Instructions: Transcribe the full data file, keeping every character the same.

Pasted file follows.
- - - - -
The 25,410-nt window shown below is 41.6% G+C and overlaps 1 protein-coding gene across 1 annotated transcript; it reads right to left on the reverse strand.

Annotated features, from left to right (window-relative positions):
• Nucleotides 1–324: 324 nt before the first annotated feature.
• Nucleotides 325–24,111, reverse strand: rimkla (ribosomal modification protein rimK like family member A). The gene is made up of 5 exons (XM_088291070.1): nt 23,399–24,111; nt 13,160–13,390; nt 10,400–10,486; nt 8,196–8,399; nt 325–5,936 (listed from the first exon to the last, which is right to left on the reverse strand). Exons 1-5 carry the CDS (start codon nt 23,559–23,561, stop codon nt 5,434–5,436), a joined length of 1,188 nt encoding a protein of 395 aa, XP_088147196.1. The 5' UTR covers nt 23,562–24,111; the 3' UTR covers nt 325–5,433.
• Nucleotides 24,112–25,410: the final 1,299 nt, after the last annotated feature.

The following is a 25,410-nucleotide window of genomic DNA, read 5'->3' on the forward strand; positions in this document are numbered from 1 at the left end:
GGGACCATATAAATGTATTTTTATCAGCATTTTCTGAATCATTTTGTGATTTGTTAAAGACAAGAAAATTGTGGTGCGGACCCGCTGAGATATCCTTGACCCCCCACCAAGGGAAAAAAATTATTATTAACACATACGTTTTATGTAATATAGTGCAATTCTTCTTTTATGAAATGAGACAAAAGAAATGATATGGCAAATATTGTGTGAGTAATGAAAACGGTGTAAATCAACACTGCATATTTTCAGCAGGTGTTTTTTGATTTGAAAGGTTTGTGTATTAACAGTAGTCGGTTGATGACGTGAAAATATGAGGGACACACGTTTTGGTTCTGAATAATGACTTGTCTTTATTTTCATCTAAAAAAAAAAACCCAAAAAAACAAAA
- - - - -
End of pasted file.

The 25,410-nt window shown below is 41.6% G+C and overlaps 1 protein-coding gene across 1 annotated transcript; it reads right to left on the reverse strand.

Annotated features, from left to right (window-relative positions):
• Nucleotides 1–324: 324 nt before the first annotated feature.
• Nucleotides 325–24,111, reverse strand: rimkla (ribosomal modification protein rimK like family member A). The gene is made up of 5 exons (XM_088291070.1): nt 23,399–24,111; nt 13,160–13,390; nt 10,400–10,486; nt 8,196–8,399; nt 325–5,936 (listed from the first exon to the last, which is right to left on the reverse strand). Exons 1-5 carry the CDS (start codon nt 23,559–23,561, stop codon nt 5,434–5,436), a joined length of 1,188 nt encoding a protein of 395 aa, XP_088147196.1. The 5' UTR covers nt 23,562–24,111; the 3' UTR covers nt 325–5,433.
• Nucleotides 24,112–25,410: the final 1,299 nt, after the last annotated feature.

The following is a 25,410-nucleotide window of genomic DNA, read 5'->3' on the forward strand; positions in this document are numbered from 1 at the left end:
GGGACCATATAAATGTATTTTTATCAGCATTTTCTGAATCATTTTGTGATTTGTTAAAGACAAGAAAATTGTGGTGCGGACCCGCTGAGATATCCTTGACCCCCCACCAAGGGAAAAAAATTATTATTAACACATACGTTTTATGTAATATAGTGCAATTCTTCTTTTATGAAATGAGACAAAAGAAATGATATGGCAAATATTGTGTGAGTAATGAAAACGGTGTAAATCAACACTGCATATTTTCAGCAGGTGTTTTTTGATTTGAAAGGTTTGTGTATTAACAGTAGTCGGTTGATGACGTGAAAATATGAGGGACACACGTTTTGGTTCTGAATAATGACTTGTCTTTATTTTCATCTAAAAAAAAAAACCCAAAAAAACAAAA